Quick Hit: Terrifically paced, the next entry in this franchise may be the best and actually feels like a “sequel”.
After coming off of Rogue Nation, I expected a bit of a letdown. The last few iterations of the Mission Impossible franchise just seem to keep building on each other, with increasingly large set-pieces and even more complex frenetic plots. Eventually there would have to be a comedown and I expected this movie to be it. I was WAY wrong. Fallout, Christopher McQuarrie’s newest entry in the franchise (the first returning director), is probably the most fiercely entertaining entry in the series. And they just announced more! I know I’m excited.
The film picks up exactly where the previous film left off – Solomon Lane is in custody, but his terror network is still causing trouble around the world. Ethan Hunt (Tom Cruise of course) is tasked with getting some plutonium cores, and in doing so, he endangers the life of his friends. This becomes a recurring theme throughout the film that is a question that other action movies have targeted before, but maybe never as deeply – is it worth it to save one life if the world ends due to your actions? Or should you sacrifice lives in order to save the world? When does it end? The characters attempt to answer these questions (well, mainly Hunt does). These include some returning characters from the previous movie, which is something that has rarely happened in the franchise, and their inclusion gives a strong thread of story that has continued from Rogue Nation.
This is probably Fallout’s strongest point, with two opposite sides of the coin – Henry Cavill plays a CIA agent, August Walker, who has the opposite view point of Hunt – people can be sacrificed for the greater good. It’s a tough view point (there’s an especially strange metaphysical thing going on here when you consider that Cavill struggled with the same question as Superman before coming to the opposite conclusion he has here), and it also has a great contrast between the characters. Hunt is short, older, and is holding to the idea that every life is worthwhile. Walker is taller, younger, and much more violent. There’s a terrific scene in a brightly lit, white, immaculate bathroom that in particular showcases their different styles. It ends with Walker decimating the guy, and there is a surrounding destruction that is unmatched. It also gives us the Henry Cavill forearm gif, so take that as well.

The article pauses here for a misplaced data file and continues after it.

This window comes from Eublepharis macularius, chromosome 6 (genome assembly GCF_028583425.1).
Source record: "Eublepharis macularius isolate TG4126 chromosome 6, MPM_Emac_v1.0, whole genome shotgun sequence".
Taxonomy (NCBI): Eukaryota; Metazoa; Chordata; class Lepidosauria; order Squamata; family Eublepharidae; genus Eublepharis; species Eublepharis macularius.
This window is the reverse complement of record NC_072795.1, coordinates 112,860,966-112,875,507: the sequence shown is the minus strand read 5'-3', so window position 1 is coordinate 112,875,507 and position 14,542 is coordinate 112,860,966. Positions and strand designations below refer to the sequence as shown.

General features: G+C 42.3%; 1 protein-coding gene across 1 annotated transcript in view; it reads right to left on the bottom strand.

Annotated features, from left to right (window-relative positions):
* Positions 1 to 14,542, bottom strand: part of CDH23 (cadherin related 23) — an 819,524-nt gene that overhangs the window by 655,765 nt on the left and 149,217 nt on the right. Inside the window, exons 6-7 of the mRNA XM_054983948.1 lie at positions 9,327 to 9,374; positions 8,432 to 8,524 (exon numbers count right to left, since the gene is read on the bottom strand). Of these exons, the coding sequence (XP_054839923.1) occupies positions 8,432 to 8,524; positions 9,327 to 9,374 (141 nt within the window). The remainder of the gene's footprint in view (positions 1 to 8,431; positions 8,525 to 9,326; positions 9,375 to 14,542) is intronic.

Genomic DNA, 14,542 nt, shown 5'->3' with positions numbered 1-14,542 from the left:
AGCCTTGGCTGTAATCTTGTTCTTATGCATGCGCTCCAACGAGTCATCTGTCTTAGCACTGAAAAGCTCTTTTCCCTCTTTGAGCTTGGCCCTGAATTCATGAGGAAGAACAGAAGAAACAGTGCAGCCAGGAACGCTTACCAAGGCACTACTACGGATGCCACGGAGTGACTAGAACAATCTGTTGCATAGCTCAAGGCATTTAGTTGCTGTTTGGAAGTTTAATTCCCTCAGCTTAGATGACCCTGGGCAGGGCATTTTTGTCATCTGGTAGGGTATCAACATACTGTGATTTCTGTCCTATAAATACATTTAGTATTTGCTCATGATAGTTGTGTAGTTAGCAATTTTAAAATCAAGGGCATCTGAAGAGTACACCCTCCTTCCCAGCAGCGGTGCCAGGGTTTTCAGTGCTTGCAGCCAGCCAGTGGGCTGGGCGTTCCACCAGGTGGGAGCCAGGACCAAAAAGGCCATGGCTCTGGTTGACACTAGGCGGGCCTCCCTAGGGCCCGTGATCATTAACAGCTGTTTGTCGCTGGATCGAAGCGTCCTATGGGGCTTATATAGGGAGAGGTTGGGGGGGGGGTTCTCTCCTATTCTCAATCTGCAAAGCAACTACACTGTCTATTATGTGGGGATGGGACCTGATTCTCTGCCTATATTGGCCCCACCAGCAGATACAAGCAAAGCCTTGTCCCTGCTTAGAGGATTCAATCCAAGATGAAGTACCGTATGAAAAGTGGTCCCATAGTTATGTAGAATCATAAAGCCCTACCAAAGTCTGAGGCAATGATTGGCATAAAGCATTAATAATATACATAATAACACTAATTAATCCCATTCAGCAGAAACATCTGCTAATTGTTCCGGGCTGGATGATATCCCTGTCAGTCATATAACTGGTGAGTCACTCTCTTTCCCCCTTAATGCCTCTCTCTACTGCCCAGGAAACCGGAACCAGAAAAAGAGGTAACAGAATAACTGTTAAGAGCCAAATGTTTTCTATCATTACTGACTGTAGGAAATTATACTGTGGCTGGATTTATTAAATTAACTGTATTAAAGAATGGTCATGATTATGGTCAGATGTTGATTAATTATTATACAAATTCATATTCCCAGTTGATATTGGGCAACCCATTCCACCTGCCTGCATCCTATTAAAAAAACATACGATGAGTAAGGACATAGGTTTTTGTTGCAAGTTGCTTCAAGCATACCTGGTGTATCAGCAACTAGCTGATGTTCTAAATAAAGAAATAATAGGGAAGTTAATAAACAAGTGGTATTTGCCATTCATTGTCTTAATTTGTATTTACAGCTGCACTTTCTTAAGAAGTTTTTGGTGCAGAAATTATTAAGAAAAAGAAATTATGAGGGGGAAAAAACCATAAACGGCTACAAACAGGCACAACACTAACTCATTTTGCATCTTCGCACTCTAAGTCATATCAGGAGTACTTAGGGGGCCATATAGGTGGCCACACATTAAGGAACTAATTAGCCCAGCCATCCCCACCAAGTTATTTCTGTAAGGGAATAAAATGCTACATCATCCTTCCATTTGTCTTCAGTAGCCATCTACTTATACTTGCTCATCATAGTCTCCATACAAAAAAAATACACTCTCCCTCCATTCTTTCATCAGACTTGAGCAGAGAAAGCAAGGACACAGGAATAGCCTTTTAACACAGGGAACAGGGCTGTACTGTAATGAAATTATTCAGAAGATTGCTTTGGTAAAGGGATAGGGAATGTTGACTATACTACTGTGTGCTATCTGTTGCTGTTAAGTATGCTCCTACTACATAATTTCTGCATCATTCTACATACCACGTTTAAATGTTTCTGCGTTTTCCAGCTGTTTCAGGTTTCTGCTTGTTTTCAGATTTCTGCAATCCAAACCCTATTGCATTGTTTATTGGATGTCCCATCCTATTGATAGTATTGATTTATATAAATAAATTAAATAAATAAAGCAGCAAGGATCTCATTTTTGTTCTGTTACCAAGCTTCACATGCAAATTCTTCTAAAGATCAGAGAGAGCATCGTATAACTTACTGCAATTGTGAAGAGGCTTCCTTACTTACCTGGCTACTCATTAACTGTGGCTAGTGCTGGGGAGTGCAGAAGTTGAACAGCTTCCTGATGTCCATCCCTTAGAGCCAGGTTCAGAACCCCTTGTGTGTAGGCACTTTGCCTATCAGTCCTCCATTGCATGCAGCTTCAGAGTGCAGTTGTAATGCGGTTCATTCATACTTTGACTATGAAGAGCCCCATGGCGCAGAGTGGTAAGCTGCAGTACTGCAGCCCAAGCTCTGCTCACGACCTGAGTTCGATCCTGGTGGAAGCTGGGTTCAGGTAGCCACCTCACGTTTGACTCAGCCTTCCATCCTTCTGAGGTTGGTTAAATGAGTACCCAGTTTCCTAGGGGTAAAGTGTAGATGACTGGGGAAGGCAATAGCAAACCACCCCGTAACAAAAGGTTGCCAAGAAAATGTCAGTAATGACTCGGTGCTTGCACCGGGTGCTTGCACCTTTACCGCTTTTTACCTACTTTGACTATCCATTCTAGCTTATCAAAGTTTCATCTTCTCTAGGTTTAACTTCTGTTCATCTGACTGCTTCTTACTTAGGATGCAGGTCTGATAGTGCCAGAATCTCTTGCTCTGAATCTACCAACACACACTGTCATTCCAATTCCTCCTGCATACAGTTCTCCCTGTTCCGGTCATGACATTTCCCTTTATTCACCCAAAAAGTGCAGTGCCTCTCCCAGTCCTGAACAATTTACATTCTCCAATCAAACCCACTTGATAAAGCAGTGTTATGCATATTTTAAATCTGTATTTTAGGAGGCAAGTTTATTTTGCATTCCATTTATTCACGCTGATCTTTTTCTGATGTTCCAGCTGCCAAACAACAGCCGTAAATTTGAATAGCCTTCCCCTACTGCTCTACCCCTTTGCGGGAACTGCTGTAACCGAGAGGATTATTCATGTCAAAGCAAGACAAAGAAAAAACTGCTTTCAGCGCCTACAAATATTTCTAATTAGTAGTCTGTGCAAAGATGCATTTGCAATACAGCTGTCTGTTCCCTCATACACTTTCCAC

The plot hurtles along, and so does Cruise, despite his age. He reportedly broke his ankle on this film, as he still insists on doing his own stunts, despite the fact they are increasingly more dangerous as the series goes along. But he gives it his all, all the way to the point where he is flying a freaking helicopter. It’s outrageous, but beautifully shot, as are all the action pieces. There’s also an intense variety to the action – it’s not just fist fight after fist fight. There are those, but there are also helicopter chases, motorcycle chases, rooftop chases (ok, so in typing that, it sounds like there isn’t much variety, but there really is!). It consistently makes the heart beater faster and harder.
I don’t know how much more you can ask from an action movie. Mission Impossible: Fallout makes the series more successful than it’s been in years. It asks and answers moral questions, and has some of the most terrific stunts and set-pieces that are out there. I’m giving it an “A-“.
For more on this film, check out IMDB.
"All work and no play makes Jack a dull boy"